CSC wins $86M EPA deal

Computer Sciences Corp. on Monday said it landed an engineering services contract to support the Environmental Protection Agency’s Office of Water.

The contract, with one base year and four 1-year options, could be worth as much as $86 million if all options are exercised. In addition to engineering services, CSC will provide information technology, policy support and communications outreach services.

EPA’s Office of Water addresses security and infrastructure issues related to the nation’s water supply. Under Homeland Security Presidential Directive 9, EPA has been assigned new responsibilities for the protection of critical water infrastructure, according to EPA’s National Water Program Guidance document. HSPD 9 was issued in January 2004.

CSC’s specific responsibilities range from laboratory network management to contaminant research. CSC also will also examine procedures and performance measures for assessing and mitigating the vulnerability of water infrastructure. The integrator will assist the Water Office’s recently formed security division.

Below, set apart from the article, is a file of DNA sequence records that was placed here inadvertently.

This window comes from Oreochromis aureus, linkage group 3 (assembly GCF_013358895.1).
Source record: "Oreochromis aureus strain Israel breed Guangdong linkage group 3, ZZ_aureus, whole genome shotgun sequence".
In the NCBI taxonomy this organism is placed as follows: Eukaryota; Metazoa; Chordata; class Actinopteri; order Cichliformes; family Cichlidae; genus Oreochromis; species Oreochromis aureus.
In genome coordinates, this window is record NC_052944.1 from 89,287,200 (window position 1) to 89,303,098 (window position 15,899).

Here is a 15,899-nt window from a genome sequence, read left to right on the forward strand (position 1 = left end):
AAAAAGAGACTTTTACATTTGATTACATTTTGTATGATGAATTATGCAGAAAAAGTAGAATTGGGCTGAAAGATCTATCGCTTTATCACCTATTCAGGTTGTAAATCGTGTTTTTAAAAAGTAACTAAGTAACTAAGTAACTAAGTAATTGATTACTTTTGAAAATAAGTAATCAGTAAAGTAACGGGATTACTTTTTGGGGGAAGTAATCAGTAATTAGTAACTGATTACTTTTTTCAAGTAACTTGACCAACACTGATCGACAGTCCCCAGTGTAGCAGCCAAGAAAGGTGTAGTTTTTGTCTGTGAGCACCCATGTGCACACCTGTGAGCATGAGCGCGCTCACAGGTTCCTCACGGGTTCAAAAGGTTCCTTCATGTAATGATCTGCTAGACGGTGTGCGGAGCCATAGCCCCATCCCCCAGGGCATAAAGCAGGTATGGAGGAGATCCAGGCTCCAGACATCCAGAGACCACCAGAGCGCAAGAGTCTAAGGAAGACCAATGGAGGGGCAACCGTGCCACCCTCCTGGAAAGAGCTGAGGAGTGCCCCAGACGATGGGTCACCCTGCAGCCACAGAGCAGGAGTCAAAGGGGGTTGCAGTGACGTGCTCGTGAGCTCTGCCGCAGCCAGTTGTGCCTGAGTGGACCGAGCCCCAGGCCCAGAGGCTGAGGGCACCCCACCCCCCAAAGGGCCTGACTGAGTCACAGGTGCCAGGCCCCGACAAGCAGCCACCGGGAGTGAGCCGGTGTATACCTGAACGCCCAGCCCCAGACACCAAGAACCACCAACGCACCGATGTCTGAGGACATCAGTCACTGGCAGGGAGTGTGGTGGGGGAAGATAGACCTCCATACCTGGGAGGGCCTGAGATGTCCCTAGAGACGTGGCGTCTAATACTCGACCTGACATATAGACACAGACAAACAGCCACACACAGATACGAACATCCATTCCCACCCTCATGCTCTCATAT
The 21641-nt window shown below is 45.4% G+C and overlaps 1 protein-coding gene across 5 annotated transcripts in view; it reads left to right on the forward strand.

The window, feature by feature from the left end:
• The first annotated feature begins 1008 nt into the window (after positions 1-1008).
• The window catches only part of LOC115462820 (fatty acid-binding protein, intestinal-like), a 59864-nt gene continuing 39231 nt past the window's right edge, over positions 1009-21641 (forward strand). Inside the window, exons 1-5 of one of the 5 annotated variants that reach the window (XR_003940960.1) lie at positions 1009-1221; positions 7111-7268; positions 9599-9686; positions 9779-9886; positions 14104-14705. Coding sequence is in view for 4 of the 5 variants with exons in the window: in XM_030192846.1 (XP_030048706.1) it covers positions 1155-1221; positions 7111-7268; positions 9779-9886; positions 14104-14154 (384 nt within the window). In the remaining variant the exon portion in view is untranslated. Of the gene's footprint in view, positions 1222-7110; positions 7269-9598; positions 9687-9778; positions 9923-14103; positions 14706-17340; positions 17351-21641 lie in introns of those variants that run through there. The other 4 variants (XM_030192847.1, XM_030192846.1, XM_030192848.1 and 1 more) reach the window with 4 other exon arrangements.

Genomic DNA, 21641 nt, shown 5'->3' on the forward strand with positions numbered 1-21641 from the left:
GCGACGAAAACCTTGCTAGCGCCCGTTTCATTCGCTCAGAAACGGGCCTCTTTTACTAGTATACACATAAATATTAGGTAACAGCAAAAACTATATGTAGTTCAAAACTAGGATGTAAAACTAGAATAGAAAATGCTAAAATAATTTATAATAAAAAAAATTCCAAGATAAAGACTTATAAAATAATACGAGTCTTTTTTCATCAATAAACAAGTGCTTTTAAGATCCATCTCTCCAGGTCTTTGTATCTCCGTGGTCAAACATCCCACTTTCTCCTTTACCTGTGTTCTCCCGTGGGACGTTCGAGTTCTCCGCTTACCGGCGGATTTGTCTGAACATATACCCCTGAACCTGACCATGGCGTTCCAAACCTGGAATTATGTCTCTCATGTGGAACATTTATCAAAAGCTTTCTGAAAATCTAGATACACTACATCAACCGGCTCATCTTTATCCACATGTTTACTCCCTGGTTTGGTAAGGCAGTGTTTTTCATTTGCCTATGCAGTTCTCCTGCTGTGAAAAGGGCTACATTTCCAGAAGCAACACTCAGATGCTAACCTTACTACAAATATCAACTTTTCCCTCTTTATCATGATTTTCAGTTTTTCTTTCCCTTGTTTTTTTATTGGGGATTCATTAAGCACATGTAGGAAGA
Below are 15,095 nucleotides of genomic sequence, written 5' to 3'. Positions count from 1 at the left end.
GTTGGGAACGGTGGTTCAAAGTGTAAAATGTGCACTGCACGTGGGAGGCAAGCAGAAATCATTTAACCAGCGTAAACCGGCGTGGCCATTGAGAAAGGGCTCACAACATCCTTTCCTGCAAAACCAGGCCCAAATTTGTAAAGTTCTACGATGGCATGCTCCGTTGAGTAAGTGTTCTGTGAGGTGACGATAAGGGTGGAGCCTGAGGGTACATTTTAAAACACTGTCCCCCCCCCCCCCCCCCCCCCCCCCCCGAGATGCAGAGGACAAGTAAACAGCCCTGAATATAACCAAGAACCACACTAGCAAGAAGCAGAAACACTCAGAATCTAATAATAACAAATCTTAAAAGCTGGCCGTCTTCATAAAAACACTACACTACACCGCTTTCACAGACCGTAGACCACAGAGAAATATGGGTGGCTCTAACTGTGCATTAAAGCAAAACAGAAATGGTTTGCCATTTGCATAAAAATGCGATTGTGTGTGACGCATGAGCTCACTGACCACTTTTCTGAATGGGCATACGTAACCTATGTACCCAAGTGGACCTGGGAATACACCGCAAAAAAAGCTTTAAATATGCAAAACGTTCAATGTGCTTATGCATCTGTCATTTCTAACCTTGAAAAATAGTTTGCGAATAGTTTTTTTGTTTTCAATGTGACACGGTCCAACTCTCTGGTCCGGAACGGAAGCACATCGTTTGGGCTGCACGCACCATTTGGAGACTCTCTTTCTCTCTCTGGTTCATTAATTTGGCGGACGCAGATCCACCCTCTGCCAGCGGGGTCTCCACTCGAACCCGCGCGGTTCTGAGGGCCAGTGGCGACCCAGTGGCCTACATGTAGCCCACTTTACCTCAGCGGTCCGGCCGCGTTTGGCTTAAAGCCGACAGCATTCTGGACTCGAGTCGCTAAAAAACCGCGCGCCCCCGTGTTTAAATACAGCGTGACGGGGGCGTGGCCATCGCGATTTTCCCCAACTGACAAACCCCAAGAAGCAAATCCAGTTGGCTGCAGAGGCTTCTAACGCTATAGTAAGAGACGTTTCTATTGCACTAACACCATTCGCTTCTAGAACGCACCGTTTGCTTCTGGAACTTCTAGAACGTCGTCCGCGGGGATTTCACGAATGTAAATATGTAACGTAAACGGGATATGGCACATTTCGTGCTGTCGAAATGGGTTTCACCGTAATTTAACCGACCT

Companies teaming with CSC include CH2M Hill, Emergint Technologies; Abt Associates; Protection Strategies; Richard Brady & Associates; the International City/County Management Association; and the Horsley Witten Group.

CSC has other large contracts with EPA including a $285 million task order to manage the EPA’s Central Data Exchange.s


  • IT Modernization
    shutterstock image By enzozo; photo ID: 319763930

    OMB provides key guidance for TMF proposals amid surge in submissions

    Deputy Federal CIO Maria Roat details what makes for a winning Technology Modernization Fund proposal as agencies continue to submit major IT projects for potential funding.

  • gears and money (zaozaa19/

    Worries from a Democrat about the Biden administration and federal procurement

    Steve Kelman is concerned that the push for more spending with small disadvantaged businesses will detract from the goal of getting the best deal for agencies and taxpayers.

Stay Connected